The Summer of Robert A. Heinlein: Stranger in a Strange Land
On the heels of last summer's exploration of some of Arthur C. Clarke's greatest hits, this summer we're moving on to another of the Big Three: Robert A. Heinlein. Heinlein is probably the most challenging of the three, with his brand of science-fiction unafraid to get political, satirical, and offensive. Though he studies and respects the underlying science, he is not as concerned with the details the way Clarke is, nor does he often deal with the high-flung future fantasy of Asimov. His brand of science-fiction is grittier, focused more on hard-boiled characters, wicked dialogue, and provocation. He deserves his reputation as one of science-fiction's most talented literary figures, with a bibliography that includes some of the most influential novels of the Twentieth Century (sci-fi or otherwise), and though I couldn't possibly cover all of his great writings in a single summer, I do hope to cover some of the highlights of his career, from his juvenile pulp fiction early works to the somber political meditations of his later years. I intend to reveal over the course of the season exactly what it is that makes Heinlein required reading for anybody interested in science-fiction's golden age.
Probably the coolest cover
When looking back at history, context is everything. It is foolish to apply modern morality to the past, and it denigrates the progress that has been made since. Similarly, the literature of yesterday can seem deeply problematic when read with today's eyes, even incredibly important works like Shakespeare's The Merchant of Venice or anything from the influential but unfortunately racist pen of H.P. Lovecraft. This applies double when talking about Robert Heinlein, one of the most deliberately provocative writers of the Twentieth Century. It is easy to mistake his occasionally infuriating scribblings for his genuine opinions, but Heinlein himself admitted many times that his intention was not to preach but to upset.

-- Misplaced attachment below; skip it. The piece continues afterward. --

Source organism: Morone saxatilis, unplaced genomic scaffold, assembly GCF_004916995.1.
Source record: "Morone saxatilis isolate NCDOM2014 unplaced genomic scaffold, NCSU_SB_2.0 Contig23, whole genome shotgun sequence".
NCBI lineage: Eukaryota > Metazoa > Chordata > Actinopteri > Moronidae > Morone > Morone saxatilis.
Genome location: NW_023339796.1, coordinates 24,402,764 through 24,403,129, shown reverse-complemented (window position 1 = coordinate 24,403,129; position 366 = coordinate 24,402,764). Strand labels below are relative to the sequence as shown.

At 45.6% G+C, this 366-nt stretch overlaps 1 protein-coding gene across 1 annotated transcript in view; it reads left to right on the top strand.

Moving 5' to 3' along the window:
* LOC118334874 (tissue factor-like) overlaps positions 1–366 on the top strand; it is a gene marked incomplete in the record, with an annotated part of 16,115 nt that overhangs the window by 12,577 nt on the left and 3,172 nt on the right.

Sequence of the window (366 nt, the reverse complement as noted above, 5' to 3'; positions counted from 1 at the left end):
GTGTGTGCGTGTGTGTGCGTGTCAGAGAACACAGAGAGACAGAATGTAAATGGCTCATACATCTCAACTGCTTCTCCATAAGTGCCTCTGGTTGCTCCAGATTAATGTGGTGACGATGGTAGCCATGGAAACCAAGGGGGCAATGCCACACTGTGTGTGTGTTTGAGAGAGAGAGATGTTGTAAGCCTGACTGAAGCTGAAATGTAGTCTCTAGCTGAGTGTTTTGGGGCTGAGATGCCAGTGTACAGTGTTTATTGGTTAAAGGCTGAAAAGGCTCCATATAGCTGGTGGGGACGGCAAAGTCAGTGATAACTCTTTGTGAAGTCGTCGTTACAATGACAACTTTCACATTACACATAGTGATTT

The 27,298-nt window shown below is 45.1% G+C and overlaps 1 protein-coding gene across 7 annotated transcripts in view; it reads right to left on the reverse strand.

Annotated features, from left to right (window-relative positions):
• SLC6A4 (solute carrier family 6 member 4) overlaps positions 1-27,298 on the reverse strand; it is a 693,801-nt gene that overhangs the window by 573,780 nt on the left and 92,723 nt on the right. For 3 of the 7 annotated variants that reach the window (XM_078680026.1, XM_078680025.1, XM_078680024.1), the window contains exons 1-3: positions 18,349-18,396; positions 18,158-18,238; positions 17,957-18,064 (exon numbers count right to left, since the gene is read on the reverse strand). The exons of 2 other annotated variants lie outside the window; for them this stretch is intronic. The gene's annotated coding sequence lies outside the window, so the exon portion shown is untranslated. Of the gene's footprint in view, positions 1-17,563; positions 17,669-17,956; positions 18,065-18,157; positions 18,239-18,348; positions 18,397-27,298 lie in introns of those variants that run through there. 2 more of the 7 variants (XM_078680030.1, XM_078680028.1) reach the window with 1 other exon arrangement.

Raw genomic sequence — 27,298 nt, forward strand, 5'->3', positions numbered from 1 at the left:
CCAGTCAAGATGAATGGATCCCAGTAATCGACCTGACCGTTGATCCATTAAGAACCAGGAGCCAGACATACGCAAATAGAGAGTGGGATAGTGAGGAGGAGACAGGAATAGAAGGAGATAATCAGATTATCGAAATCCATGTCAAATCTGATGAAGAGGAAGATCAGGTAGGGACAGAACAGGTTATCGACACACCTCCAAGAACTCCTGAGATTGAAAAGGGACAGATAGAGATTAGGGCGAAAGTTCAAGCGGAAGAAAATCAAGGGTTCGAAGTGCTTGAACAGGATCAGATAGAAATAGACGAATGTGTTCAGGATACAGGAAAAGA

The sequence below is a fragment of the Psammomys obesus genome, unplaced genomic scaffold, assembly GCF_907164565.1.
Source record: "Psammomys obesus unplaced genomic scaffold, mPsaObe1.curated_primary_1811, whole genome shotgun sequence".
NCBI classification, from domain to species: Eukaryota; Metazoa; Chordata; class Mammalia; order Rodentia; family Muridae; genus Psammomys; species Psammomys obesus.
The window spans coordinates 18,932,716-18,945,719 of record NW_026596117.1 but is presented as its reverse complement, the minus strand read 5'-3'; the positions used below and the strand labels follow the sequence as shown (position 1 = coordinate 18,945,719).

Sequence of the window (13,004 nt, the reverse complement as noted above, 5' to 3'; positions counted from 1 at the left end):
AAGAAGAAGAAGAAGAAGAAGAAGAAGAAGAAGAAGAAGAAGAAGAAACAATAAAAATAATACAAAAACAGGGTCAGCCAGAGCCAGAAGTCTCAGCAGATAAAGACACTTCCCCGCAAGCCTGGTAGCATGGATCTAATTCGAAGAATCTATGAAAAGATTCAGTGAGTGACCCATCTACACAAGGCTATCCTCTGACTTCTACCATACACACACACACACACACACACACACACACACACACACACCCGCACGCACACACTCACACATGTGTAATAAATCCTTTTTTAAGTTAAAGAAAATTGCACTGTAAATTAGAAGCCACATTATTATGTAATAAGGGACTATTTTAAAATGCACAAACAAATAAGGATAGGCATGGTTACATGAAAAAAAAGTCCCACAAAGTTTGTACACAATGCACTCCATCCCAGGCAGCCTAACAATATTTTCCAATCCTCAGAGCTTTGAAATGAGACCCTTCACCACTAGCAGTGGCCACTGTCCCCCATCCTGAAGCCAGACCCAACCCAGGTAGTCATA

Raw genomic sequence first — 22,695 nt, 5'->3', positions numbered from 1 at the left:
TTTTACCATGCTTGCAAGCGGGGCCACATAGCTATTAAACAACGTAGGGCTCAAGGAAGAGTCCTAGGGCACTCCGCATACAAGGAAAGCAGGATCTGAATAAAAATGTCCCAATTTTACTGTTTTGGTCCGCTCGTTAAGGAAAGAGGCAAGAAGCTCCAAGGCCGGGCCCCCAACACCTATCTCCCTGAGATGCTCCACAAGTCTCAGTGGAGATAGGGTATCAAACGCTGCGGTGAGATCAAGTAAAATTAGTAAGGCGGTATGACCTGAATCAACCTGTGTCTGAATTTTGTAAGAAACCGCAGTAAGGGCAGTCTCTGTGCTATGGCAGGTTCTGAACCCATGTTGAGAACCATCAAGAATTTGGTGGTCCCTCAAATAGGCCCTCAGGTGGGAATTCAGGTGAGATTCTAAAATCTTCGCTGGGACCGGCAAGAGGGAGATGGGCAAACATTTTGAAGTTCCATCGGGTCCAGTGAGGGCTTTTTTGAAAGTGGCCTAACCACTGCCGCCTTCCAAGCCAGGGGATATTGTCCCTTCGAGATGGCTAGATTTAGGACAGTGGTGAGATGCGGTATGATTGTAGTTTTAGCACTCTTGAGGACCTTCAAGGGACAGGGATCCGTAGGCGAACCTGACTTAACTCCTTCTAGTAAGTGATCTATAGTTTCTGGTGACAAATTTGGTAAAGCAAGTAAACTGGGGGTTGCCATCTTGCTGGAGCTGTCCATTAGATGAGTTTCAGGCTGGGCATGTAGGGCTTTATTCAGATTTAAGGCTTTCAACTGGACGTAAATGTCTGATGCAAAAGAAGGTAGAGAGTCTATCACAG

Take, for instance, Stranger in a Strange Land, arguably one of the most influential works of social science-fiction ever written. A modern reader could easily dismiss the novel as deeply misogynistic and offensive, and even some of Heinlein's contemporary critics felt that way back in the early sixties when it was published. Paradoxically, though, the book is also considered one of the harbingers of the sexual revolution that followed, and Heinlein's radical ideas of free love and tossing aside puritanical sexuality were enormously influential on the counter-culture. I've read the book a few times now, and even I have a hard time deciding if it is the brilliant manifesto of a forward-thinking genius or the exhausting ramblings of a lecherous jerk. Perhaps it is both.
Superficially, it's a basic fish-out-of-water story about a human raised by outsiders and forced to integrate into civil society, only to be misunderstood and persecuted by the mob for daring to be different. It's the Wild Man archetype, essentially, as exemplified by the mythical tales of Enkidu, Romulus and Remus, Pecos Bill, and Tarzan. Setting aside the social commentary for the time being, Heinlein puts a cool sci-fi spin on things by making his Wild Man a Martian. Valentine Michael Smith may be physically human, but psychologically, he is assuredly alien. As a newborn, he was the sole survivor of a doomed mission to Mars, and he spent his formative years thinking he was one of the Martian beings among which he was raised. From this perspective, it's a neat little book that chronicles his whirlwind experiences getting to know how life works among humans on Earth that ends in bittersweet tragedy. It might seem a bit long-winded and full of weird digressions, but it's still a familiar and relatively harmless tale highlighted by the occasional, intriguing sci-fi concept.